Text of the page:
Chimeric Antigen Receptors (CARs)-redirected T lymphocytes are a promising novel immunotherapeutic approach, nowadays object of accurate preclinical evaluation also for the treatment of Acute Myeloid Leukemia (AML). In this context, we recently developed a CAR against CD123, over-expressed on AML blasts and leukemic stem cells. However, the potential recognition of low CD123-positive healthy tissues, through the "on-target-off-organ" effect, limits the safe clinical employment of CAR-redirected T cells. Therefore, in search for a CAR design optimization, we here evaluated the effect of variables capable to modulate CAR T-cell functional profiles in a context-dependent manner, such as CAR binding affinity for the target antigen, CAR expression and target antigen density. To study these variables in the absence of other interfering elements we exploited computational structural biology tools to design rational mutations in the anti-CD123 CAR antigen binding domain that altered CAR expression and CAR binding affinity, without affecting the overall CAR design. We were able to define both “lytic” and “activation” antigen thresholds, showing that whereas the early T-cell cytotoxic activity is not affected either by CAR expression or CAR affinity tuning, later effector functions are impaired by low CAR expression. Moreover, a promising balance in the efficacy and safety profiles of CAR T cells was observed in the lowest affinity mutant in response to targets with different antigen densities. Overall, the full dissection of all these variables offers additional knowledge for the proper design of a suitable anti-CD123 CAR for the treatment of AML.

(2016). Optimization of Chimeric Antigen Receptor (CAR) design strategy for a specific anti-CD123 targeted therapy in pediatric Acute Myeloid Leukemia (AML). (Tesi di dottorato, Università degli Studi di Milano-Bicocca, 2016).

Optimization of Chimeric Antigen Receptor (CAR) design strategy for a specific anti-CD123 targeted therapy in pediatric Acute Myeloid Leukemia (AML)

ARCANGELI, SILVIA
2016

Abstract

Chimeric Antigen Receptors (CARs)-redirected T lymphocytes are a promising novel immunotherapeutic approach, nowadays object of accurate preclinical evaluation also for the treatment of Acute Myeloid Leukemia (AML). In this context, we recently developed a CAR against CD123, over-expressed on AML blasts and leukemic stem cells. However, the potential recognition of low CD123-positive healthy tissues, through the "on-target-off-organ" effect, limits the safe clinical employment of CAR-redirected T cells. Therefore, in search for a CAR design optimization, we here evaluated the effect of variables capable to modulate CAR T-cell functional profiles in a context-dependent manner, such as CAR binding affinity for the target antigen, CAR expression and target antigen density. To study these variables in the absence of other interfering elements we exploited computational structural biology tools to design rational mutations in the anti-CD123 CAR antigen binding domain that altered CAR expression and CAR binding affinity, without affecting the overall CAR design. We were able to define both “lytic” and “activation” antigen thresholds, showing that whereas the early T-cell cytotoxic activity is not affected either by CAR expression or CAR affinity tuning, later effector functions are impaired by low CAR expression. Moreover, a promising balance in the efficacy and safety profiles of CAR T cells was observed in the lowest affinity mutant in response to targets with different antigen densities. Overall, the full dissection of all these variables offers additional knowledge for the proper design of a suitable anti-CD123 CAR for the treatment of AML.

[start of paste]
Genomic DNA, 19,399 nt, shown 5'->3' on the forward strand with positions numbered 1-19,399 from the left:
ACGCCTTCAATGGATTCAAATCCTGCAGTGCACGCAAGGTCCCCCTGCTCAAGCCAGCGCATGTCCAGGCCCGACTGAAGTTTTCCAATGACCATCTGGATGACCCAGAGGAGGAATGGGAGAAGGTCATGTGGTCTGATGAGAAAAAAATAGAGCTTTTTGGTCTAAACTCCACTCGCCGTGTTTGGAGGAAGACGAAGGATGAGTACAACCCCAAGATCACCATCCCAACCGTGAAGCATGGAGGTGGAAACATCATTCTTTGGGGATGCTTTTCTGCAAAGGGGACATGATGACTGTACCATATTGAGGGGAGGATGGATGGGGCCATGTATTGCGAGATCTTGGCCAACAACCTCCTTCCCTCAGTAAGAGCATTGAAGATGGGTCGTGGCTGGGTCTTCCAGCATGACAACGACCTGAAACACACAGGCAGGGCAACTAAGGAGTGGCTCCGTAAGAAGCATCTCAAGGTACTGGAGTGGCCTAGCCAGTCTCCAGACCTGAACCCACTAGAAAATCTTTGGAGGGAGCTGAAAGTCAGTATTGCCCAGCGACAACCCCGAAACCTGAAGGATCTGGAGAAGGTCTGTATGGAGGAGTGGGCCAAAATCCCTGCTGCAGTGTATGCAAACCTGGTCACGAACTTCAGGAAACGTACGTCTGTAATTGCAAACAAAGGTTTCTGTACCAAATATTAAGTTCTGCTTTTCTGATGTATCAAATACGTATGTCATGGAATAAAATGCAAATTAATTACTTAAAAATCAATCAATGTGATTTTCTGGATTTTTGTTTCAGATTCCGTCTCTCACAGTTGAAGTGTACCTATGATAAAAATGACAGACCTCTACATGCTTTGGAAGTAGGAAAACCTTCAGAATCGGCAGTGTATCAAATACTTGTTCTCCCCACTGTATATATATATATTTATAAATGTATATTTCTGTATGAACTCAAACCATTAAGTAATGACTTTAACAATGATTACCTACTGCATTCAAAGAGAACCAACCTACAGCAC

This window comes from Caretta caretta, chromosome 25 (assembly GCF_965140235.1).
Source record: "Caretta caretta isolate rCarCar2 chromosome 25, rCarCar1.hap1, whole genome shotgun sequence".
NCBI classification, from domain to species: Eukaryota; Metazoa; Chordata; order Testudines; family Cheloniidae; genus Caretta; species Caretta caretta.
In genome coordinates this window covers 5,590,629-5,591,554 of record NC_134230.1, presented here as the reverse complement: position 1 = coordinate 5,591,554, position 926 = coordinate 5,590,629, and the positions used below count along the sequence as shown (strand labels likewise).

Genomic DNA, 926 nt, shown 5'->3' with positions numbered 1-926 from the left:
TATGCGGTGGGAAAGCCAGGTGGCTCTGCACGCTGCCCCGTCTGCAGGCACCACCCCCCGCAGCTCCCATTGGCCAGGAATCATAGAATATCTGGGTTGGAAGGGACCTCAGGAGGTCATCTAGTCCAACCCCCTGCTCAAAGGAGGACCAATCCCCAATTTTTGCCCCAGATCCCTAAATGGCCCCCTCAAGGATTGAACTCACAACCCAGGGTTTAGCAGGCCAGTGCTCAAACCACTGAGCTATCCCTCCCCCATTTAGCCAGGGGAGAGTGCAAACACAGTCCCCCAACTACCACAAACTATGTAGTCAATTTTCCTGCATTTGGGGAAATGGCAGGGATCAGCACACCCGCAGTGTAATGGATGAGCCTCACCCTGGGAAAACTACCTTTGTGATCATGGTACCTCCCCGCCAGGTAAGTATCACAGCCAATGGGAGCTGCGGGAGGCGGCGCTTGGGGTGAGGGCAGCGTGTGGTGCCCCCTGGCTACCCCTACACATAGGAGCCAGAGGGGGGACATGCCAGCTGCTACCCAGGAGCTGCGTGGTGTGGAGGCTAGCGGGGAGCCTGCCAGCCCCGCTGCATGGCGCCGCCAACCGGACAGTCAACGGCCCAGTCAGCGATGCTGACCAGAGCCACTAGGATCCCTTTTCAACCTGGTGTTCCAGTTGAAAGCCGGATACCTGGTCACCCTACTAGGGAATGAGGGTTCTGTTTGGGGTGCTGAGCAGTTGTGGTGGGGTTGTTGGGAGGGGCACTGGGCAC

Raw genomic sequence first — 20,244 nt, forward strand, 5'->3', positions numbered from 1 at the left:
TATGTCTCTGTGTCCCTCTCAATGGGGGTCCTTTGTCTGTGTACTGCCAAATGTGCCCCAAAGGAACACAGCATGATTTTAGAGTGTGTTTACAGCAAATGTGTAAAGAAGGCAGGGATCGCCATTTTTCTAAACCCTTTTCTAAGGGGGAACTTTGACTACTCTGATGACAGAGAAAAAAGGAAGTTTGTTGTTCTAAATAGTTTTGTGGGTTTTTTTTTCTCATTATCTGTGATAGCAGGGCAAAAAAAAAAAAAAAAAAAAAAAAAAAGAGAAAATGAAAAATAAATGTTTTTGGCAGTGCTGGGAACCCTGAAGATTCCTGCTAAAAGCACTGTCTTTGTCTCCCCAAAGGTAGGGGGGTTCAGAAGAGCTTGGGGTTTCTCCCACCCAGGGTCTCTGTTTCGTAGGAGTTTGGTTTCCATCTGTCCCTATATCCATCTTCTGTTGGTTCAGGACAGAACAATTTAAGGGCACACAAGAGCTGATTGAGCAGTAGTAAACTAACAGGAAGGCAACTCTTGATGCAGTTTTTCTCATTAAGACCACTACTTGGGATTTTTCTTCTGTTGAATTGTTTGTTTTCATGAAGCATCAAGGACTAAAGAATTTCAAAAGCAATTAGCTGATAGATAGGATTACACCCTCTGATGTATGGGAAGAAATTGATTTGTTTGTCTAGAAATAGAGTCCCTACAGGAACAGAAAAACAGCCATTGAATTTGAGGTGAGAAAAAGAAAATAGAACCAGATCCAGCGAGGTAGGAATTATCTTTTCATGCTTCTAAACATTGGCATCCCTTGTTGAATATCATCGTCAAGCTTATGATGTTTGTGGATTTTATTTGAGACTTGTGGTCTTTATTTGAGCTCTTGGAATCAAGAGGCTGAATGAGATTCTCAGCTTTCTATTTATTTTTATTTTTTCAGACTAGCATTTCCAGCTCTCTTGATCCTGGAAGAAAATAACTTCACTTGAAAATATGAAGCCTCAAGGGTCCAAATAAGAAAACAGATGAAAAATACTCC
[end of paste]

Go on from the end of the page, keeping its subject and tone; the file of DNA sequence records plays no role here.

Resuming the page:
BIAGI, ETTORE
TETTAMANTI, SARAH
AML, CAR, Cell Immunotherapy, CD123, CAR design
MED/06 - ONCOLOGIA MEDICA
English
Scuola di Dottorato in Medicina Traslazionale e Molecolare
SCUOLA DI DOTTORATO IN MEDICINA TRASLAZIONALE E MOLECOLARE (DIMET) - 72R
28
2014/2015
(2016). Optimization of Chimeric Antigen Receptor (CAR) design strategy for a specific anti-CD123 targeted therapy in pediatric Acute Myeloid Leukemia (AML). (Tesi di dottorato, Università degli Studi di Milano-Bicocca, 2016).
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Utilizza questo identificativo per citare o creare un link a questo documento: https://hdl.handle.net/10281/114569
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